SINGAPORE - Dozens of shrouded bodies of Rohingya refugees are laid out after the boat in which they attempted to flee Myanmar capsized about 8km off Inani Beach, near Cox's Bazar, Bangladesh. Of the 100 people on board, 17 survived.
The photo, taken by agency photographer Patrick Brown for Unicef, is one of the past year's most gripping images from around the world and is on display at an exhibition in Singapore from this weekend.
Presented by The Straits Times, the World Press Photo (WPP) Exhibition 2018 features 161 images by 42 photographers who were lauded for their powerful images in the non-profit organisation's annual competition, one of the most prestigious in photojournalism.
"This photo was able to speak about the death of children, which is very difficult, and he found a way to do it," said Jérôme Huffer, photo department head of French news magazine Paris Match, who was a member of the jury which nominated it.
The exhibition at National Museum of Singapore, which is the official venue supporter, was officially launched on Friday (Oct 5) by Straits Times editor Warren Fernandez, who is also editor-in-chief of the English/ Malay/Tamil Media Group of Singapore Press Holdings.
He said: "Photos, visuals, videos are a key part of our products day in and day out in our paper and on our digital platforms, which is why we are happy to present the World Press Photo exhibition - dubbed the 'Oscars' of photojournalism - as we have been doing for the past four years.
"We have run many of these powerful and moving images in our paper and online. So, it is great to have this year's WPP winners on display here."
Speaking about The Straits Times' executive photojournalist Desmond Foo and Indonesia correspondent Wahyudi Soeriaatmadja, who have been reporting on the aftermath of the tsunami in Sulawesi, he said: "When disaster struck, they made plans immediately. They have been living out of tents on a grass field, amid rubble and in the heat, and with dwindling supplies, in order to bring you these images.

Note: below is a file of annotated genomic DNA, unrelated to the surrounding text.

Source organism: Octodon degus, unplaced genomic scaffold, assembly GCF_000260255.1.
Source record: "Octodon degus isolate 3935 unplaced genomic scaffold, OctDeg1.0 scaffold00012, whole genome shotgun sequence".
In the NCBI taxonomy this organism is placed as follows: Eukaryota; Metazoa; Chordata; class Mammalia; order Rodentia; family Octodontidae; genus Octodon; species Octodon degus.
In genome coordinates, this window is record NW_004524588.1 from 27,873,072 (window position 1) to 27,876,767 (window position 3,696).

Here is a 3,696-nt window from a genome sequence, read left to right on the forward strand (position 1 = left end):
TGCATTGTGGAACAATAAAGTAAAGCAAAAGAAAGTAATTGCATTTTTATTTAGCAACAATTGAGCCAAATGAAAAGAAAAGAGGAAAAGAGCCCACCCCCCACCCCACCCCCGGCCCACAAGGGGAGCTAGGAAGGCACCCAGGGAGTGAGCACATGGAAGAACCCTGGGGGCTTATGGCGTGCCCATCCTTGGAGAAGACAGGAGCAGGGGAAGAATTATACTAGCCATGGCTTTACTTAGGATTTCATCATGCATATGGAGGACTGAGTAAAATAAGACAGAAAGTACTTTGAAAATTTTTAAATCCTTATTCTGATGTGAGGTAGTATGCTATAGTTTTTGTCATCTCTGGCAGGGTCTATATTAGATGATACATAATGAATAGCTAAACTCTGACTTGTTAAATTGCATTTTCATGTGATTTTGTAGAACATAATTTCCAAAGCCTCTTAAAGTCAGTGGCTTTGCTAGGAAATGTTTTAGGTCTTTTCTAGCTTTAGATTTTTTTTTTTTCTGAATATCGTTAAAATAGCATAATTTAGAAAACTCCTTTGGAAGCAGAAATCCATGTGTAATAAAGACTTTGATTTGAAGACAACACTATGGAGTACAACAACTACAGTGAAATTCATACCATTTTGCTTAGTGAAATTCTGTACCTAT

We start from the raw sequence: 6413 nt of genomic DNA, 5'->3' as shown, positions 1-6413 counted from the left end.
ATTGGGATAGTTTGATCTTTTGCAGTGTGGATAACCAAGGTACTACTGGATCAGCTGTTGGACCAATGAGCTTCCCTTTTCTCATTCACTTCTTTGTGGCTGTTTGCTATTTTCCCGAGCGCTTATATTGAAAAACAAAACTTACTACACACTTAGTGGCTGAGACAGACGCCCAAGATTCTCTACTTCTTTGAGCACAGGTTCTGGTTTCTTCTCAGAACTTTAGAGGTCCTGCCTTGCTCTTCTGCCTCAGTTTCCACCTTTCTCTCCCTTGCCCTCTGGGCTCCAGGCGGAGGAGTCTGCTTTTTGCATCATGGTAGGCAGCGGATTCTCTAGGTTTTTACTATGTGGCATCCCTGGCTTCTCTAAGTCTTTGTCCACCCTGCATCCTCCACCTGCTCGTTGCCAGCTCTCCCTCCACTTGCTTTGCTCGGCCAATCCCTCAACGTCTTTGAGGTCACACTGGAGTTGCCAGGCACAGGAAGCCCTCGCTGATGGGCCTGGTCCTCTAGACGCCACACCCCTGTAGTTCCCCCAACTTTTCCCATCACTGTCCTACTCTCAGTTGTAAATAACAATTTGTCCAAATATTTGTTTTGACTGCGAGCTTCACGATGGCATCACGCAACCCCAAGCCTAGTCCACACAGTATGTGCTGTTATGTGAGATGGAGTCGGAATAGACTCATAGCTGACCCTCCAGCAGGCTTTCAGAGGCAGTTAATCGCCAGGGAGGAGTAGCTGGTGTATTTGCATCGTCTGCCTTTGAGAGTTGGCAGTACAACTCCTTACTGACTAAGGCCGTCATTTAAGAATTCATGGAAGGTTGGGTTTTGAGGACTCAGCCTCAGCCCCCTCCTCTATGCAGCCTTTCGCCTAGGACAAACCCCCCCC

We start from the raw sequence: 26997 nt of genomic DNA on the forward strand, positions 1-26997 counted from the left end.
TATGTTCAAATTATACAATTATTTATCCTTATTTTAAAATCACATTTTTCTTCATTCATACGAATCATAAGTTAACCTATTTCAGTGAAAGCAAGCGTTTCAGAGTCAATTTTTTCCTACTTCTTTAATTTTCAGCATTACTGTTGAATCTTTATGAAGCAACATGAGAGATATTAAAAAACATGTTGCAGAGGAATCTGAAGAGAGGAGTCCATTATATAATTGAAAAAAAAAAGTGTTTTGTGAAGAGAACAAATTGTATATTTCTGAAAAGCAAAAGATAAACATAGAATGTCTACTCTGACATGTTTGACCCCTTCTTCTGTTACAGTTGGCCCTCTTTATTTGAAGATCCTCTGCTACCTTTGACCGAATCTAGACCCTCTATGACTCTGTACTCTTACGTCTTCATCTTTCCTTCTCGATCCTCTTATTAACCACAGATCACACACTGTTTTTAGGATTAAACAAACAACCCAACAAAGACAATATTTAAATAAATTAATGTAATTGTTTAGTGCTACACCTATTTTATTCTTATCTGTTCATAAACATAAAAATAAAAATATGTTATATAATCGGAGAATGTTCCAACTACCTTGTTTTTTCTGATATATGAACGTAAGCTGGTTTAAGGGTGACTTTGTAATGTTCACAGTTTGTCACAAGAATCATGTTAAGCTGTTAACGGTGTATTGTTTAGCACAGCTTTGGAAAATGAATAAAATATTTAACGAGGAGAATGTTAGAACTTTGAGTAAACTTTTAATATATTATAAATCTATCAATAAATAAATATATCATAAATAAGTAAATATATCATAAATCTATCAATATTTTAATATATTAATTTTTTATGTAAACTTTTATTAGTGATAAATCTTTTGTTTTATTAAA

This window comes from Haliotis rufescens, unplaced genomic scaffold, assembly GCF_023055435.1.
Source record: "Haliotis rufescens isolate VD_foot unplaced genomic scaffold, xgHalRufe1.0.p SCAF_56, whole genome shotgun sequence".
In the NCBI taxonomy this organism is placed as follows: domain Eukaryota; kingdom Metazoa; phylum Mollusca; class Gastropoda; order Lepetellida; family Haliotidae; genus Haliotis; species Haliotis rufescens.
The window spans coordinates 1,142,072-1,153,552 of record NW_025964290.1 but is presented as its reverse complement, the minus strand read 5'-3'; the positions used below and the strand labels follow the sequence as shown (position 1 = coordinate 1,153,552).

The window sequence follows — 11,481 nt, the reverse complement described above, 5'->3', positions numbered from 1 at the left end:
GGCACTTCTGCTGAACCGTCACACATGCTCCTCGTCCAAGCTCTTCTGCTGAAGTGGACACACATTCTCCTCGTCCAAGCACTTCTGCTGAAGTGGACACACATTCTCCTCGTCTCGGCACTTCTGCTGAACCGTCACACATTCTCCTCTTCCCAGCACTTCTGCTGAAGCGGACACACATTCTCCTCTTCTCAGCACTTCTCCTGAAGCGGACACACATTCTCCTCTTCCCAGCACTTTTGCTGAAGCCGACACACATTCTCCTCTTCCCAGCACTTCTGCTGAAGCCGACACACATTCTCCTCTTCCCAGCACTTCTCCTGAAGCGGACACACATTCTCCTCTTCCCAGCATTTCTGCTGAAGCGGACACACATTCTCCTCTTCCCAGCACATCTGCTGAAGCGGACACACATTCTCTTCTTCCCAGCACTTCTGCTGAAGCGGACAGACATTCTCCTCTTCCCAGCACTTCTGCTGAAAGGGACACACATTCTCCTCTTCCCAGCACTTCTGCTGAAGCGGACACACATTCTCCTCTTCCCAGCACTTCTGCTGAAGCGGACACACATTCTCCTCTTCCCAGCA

"This is what our photojournalists do - they go all out with a mission to bring us gripping, moving, inspiring stories, through their visuals for news and features."
The Singapore leg of the roving exhibition is being presented by The Straits Times for the fourth year.
Guest of honour Chang Hwee Nee, CEO of the National Heritage Board, said the works on display were powerful. "The exhibition draws focus to our common humanity and forces us to confront the issues that resonate through the world today. Regardless of race, language or level of literacy, these photos call out to us to be aware and reflect on what is happening within our global communities and our shared environment."
On average, 50,000 people have visited the exhibition each year here. They join more than four million people who see the exhibition annually as it travels to 100 locations in 45 countries.
In conjunction with this year's exhibition, there will also be a display of 50 recent images by The Straits Times' photojournalists, including the shots of the historic summit between US President Donald Trump and North Korean leader Kim Jong Un in Singapore.
In addition, there will be weekly panel discussions and talks by guest photographers as well as Straits Times photojournalists.
Mr Edwin Teoh, head of marketing of Singapore operations at Canon Singapore, said that WPP has set the benchmark for photojournalistic excellence. "World Press Photo is the premier event that tests the mettle of photojournalists worldwide to create defining images that visually illustrate a story and draw the viewer to connect and engage emotionally," he said.
Canon is a worldwide partner of WPP. Other partners of the exhibition are Konrad-Adenauer-Stiftung, Nanyang Technological University's Wee Kim Wee School of Communication and Information, Singapore Press Club, Sun Paradise, Weber Shandwick and Orchard Hotel.
The exhibition runs from Oct 6 to 28 at the National Museum of Singapore. It is open daily from 10am to 7pm and admission is free.